Rodda says the straight arms are 1911 to 1917 or 1918. The 8-5-28 Ford parts book says 1911-1919 (Part #2696) for both sides, left and right. Earlier parts books show also #2696B (1911-1915) which has an extra hole for the speedometer hardware and goes on the right side. They're called straight because they don't have the slight S curve that raises the ends of the later arms to get above the lowered wishbone, but they do angle in toward the center of the car.
Thanks Steve. Now I know what to look for. Ill still have to "mock up" the parts today to see what will actually work... Its funny how changing one thing messes up everything else but I guess that's what makes it interesting ..
Donnie it may not even be a problem. You haven't hooked up your drag link. You might be over steering the spindles without the drag link attached. If you are using a 1919 and later steering column it has a built in stop to keep a person from over steering. Edit: You knew this, I read your post again.
(Message edited by mikerobison on January 08, 2015)
Donnie -- I have some of the straight spindle arms. As Steve said, they went out of use in '19, when the wishbone was moved to the bottom of the axle. Let me know if you need a couple of them. 479-790-4229
Steve: Are you getting ready to do some green screen videos?
Donnie, where did you get the square headed bolts that hold the spring brackets to the axle? I need to find a set to replace the ones in my doodlebug when I redo the front end
Chad, I bought them from the person who sells the repro Laurel brackets on e-bay. I will try to find his contact info. He is one of us here on the forum. They are a non-existant size. 11/16 inch is not even listed on my thread/drill charts as an option... I looked forever, for a pair of them, before I found his. He has them custom made for use with his brackets. They are a high quality, very well made item. I felt like his price was reasonable for what is involved in making them...
Thanks Donnie. I have a set of wide spring brackets with a shortened axle and standard spring. But they put those bolts in the and I would like to keep that style. They welded on the ones I had so I would like replacements.
I forgot to post the update info for my clearance problem. I have hooked up the pitman arm and drag link and the tie rod will still hit the bolts. I have tried the straight arms and they do not help. I also tried to reverse the steering/spindle arms. They will give enough clearance to miss the bolts at rest but if the axle was to rock very little on the spring it will change the angle of the tie rod and cause it to hit the bolts. It appears my only easy fix is to replace my 6 bolt spring clamp assembly with the earlier 2 U-Bolt style with 4 nuts that install from the bottom. The thin area of the U-Bolts will give plenty of clearance. I guess the six bolt assembly will go on the tractor conversion now.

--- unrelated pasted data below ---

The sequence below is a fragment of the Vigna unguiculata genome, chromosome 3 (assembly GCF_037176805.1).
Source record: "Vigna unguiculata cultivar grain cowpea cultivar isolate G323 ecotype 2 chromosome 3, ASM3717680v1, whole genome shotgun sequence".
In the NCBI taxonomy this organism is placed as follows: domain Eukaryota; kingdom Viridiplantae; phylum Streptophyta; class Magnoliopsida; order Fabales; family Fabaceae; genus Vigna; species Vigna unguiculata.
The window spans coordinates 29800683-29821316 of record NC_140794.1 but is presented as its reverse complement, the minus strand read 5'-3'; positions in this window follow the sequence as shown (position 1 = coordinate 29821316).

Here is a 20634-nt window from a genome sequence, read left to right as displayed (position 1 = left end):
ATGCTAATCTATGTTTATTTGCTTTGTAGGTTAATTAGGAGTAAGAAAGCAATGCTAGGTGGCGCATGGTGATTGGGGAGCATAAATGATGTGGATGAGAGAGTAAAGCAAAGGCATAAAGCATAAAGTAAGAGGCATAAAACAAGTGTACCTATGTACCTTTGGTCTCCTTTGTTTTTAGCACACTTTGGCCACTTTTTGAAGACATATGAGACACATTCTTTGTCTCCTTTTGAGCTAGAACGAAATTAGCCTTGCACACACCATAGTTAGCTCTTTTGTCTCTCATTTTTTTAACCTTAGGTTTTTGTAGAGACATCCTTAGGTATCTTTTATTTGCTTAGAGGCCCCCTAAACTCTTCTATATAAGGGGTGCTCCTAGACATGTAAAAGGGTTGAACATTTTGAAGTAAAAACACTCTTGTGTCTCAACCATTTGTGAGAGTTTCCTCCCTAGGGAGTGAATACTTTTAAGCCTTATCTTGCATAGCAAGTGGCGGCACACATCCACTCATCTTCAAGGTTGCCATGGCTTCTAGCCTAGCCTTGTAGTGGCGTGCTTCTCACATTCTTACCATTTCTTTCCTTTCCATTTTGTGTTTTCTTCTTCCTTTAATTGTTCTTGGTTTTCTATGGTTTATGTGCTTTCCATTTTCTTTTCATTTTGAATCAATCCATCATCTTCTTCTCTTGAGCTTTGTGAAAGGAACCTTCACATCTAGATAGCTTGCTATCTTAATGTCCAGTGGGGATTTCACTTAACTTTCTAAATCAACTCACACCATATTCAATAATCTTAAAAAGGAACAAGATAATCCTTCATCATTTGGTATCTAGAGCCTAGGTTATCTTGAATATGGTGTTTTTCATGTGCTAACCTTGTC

The fellow making the Laurel lowering brackets is Bill Bohlen in La Habra, CA.
Mike, Thanks, I bought the bolts from Bill.
Very important that you fit the crankcase before settling in on a design of you tie rod and spindle arms. When the spring works, the rod may hit the nose of the crankcase. there isn't much clearance.
Getting the steering and front end correct is one of the hardest things to do on a speedster. I had an identical problem with my T Fronty that still has its original factory front 4 inch lowering brackets. They originally offset the tie rod in a very crude way by cutting and welding the rod/s.
I made an offset rod by calculating the loss in bending it. multiply this by two. Cut the rod to length. Machined up the entire length of the rod as the 16th size is not available in Australia. (18mm is very close though) Threaded the rod both ends by Lathe. Put the offsets in both ends.
Reversing the 20-27 spindle arms may work too.
Make sure you fit the front Radius rods as well to check for clearance and remember that the crankcase will move up and down with the spring. You really need to set it up with a lot of weight on the spring to simulate it bottoming out.
Mark, I already noticed that the crankcase will be a problem with the stock "upturned" spindles. By reversing them, it appears there should be plenty of room. I replaced the 6 bolt spring clamp today , with the early style 2 U-Bolt style. It gives plenty of clearance in the center. But when I turn the spindles hard right or hard left, the tie rod end castings hit the spring or Laurel bracket, depending on right or left turn. It happens just as the spindles bottom out in the extreme turn position. With the drag link hooked up the steering wheel will still make the spindles and tie rod bottom out. The drag link seems to be the perfect length (30-7/8). With the pitman arm straight down and both wheels pointing straight ahead. The drag link fits perfectly. The other issue I was afraid of is going over center, but it all appears to "bottom out" well before going over center becomes an issue. It appears to me now that the extreme turn position bottoming out is a design problem and I see no way to correct it. If I have to leave it that way I see no real problem with it. It only hits in the very last little bit of an extreme turn, and nothing seems to be in a bind, or position, to bend anything. If anything, at the extreme turn position, everything seem to just "nestle" into a nice snug position. If I was racing these cars in the day, that may be a "good thing" as nothing should bend while "snuggled" up to all the "end of travel" points. Im going to fit the crankcase tomorrow and verify that Ill be OK with the tie rod clearing, but it looked like it would be no problem. (I hope). You are correct about front lowering being a hard thing to do. You really have to pay close attention to everything, even when using factory made parts. Then the only thing left to do is fit my "Common Sense" radius rods. I have already checked them for clearance and they appear to have a "mile of room"
Here is an ad for my "common sense" brackets. You can see them under the chassis in one of the photos above. Ive had these over 20 years, and never saw a set in use.
That is the first time I have seen the ad for the Common Sense radius rods. I've had three sets of a similar setup in use for many years. They really firm up a front axle. I think it is an excellent and safe addition to your speedster.